I grew up watching Father Knows Best - a sitcom in the 1950s where family life was pretty much ‘picture book perfect' but Father had to help make those big decisions that posed too much of a dilemma for Mother. This was before the women's movement and before careers and motherhood became a juggle for millions of women in the U.S.
Now that women make up more of the work force than ever and represent more college graduates than men, the changing shape of parental care is clearly in progress. The new book by Paul Reiser, Familyhood, gives us a beautiful example of an actively engaged father in a 21st century family. Perhaps atypical in some ways (he's a celebrity dad, author, musician, and stand-up comic with enough wealth to stay home and write), but the struggles and challenges of parenthood do not differ based on socioeconomic status. He has two boys - one physically disabled but emotional gifted, a wife with a professional career, kids with homework, a dog to walk, school functions to attend, kids with hurt feelings, secrets, playdates, birthday parties, drop-off and pick-up schedules, soccer matches, and the emotional roller-coaster that goes along with it all.
What jumps out from Familyhood is the love Paul Reiser expresses in his role as father and husband. Here is a man clearly not afraid to express love and gratitude - for his boys and his wife especially - but also for all the people that touch his life (and the dog). It's a sentiment, that if expressed more often, would likely lift up the ‘happiness' level of a nation.
We are often so overwhelmed by the day to day busyness of life that we forget to express love and gratitude for those we care about the most. Perhaps Paul's Familyhood is his way of telling his own family how much he really cares; but from the read of it, I'm sure he expresses it to them all the time.
It made me realize how much Fathers out there play a role in shaping their children's lives, even if the time they get to spend with them is less than Paul's. Even if the quantity is less, the quality need not be.
One of the best ways Paul Reiser shows his love is in his capacity to listen effectively. By that I mean a patience and effort to listen - it's a lot easier to day-dream away or think of something else you want to say. Mindful listening - attending to your kids or wife speaking and actively hearing them with full awareness - is certainly not easy. And even the best listeners miss stuff all the time, but trying to be present is more than half the battle.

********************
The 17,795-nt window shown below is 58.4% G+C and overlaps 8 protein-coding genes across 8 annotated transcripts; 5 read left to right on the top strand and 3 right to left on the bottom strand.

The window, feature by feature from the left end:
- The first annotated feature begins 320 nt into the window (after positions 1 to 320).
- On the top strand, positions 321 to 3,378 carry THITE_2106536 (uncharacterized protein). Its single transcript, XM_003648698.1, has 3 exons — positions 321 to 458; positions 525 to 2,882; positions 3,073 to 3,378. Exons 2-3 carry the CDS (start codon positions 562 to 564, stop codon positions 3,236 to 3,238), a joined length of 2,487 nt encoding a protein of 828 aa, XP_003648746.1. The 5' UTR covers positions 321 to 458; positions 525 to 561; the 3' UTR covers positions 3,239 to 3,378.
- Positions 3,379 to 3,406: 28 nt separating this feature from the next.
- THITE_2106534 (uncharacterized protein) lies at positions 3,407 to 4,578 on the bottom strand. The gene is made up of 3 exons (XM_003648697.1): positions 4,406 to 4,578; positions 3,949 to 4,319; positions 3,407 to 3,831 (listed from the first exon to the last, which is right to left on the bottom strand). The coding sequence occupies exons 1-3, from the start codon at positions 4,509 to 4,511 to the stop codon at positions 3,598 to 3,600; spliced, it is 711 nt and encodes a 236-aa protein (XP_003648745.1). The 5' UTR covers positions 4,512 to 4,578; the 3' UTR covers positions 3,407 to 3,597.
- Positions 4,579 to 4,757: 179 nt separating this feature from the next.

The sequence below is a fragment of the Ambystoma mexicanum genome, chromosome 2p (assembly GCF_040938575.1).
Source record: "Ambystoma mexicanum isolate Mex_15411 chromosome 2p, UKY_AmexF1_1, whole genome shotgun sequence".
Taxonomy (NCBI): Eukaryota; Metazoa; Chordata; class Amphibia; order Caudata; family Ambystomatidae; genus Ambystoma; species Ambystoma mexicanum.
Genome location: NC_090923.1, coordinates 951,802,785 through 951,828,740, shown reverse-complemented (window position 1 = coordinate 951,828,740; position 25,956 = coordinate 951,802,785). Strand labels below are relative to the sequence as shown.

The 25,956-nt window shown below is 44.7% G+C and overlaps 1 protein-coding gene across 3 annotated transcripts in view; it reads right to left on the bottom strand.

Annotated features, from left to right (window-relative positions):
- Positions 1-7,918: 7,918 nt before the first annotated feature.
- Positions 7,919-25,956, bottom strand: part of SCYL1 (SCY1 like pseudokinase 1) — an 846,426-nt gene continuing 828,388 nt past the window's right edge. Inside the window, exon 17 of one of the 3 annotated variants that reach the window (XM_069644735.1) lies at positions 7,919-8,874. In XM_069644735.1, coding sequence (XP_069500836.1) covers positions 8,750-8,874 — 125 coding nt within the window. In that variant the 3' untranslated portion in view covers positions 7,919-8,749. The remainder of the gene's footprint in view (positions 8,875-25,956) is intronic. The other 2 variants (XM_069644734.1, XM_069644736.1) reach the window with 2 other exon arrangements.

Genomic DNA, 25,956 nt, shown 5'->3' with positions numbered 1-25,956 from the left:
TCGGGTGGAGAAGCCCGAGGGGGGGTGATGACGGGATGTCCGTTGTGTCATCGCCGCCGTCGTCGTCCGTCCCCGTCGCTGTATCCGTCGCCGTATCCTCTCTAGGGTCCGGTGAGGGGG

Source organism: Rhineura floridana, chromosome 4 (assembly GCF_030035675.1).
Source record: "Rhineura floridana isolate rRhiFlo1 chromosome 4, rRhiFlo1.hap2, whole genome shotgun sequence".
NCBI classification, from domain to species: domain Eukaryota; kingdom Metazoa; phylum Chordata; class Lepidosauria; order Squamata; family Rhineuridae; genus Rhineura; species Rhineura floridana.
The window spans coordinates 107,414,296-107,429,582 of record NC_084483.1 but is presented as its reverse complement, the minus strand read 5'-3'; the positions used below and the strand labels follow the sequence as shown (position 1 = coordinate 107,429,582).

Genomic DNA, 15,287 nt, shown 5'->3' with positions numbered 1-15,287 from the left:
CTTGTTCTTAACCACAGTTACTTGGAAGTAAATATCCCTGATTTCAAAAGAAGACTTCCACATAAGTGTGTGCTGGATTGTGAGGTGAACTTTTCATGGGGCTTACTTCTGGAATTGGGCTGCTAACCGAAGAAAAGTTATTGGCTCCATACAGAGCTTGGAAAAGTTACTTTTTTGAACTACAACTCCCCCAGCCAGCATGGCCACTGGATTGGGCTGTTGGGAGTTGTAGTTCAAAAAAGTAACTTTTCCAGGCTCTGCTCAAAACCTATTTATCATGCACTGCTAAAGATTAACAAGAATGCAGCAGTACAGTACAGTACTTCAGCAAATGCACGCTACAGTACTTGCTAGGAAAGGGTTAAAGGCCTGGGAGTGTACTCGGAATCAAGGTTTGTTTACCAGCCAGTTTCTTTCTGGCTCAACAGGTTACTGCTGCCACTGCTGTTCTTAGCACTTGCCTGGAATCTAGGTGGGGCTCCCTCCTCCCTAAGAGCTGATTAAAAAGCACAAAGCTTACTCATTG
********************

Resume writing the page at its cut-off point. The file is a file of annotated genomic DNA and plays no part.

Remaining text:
I remember a friend of one of my son's when he was about 8 years old telling me he had learned the art of watching a girl speak and not listening to her (but giving her an appropriate mmm or uh-uh when necessary). At the time I thought it was pretty funny as he was only 8 years old! But I realized that he was perfecting the art of ‘not listening' that would likely plague him in relationships for years to come.
I'm convinced that active listening (or mindful listening or effective listening- whatever you might want to call it) is perhaps the greatest gift a Dad can give his family (or a Mom or a Friend, or anyone for that matter). John Lennon once wrote, "As soon as you're born they make you feel small by giving you no time instead of it all" (Working Class Hero). That line says it all - we feel small and unimportant when what we are saying is ignored or cut short. Giving a loved one your time by giving them your attention is the greatest gift we have to give each other. Paul's done it well and his book reveals how so.
Familyhood is a book guaranteed to make you realize how very precious our families are - and a reminder to share that love and gratitude every day.
An easy way to is to give them your full attention.
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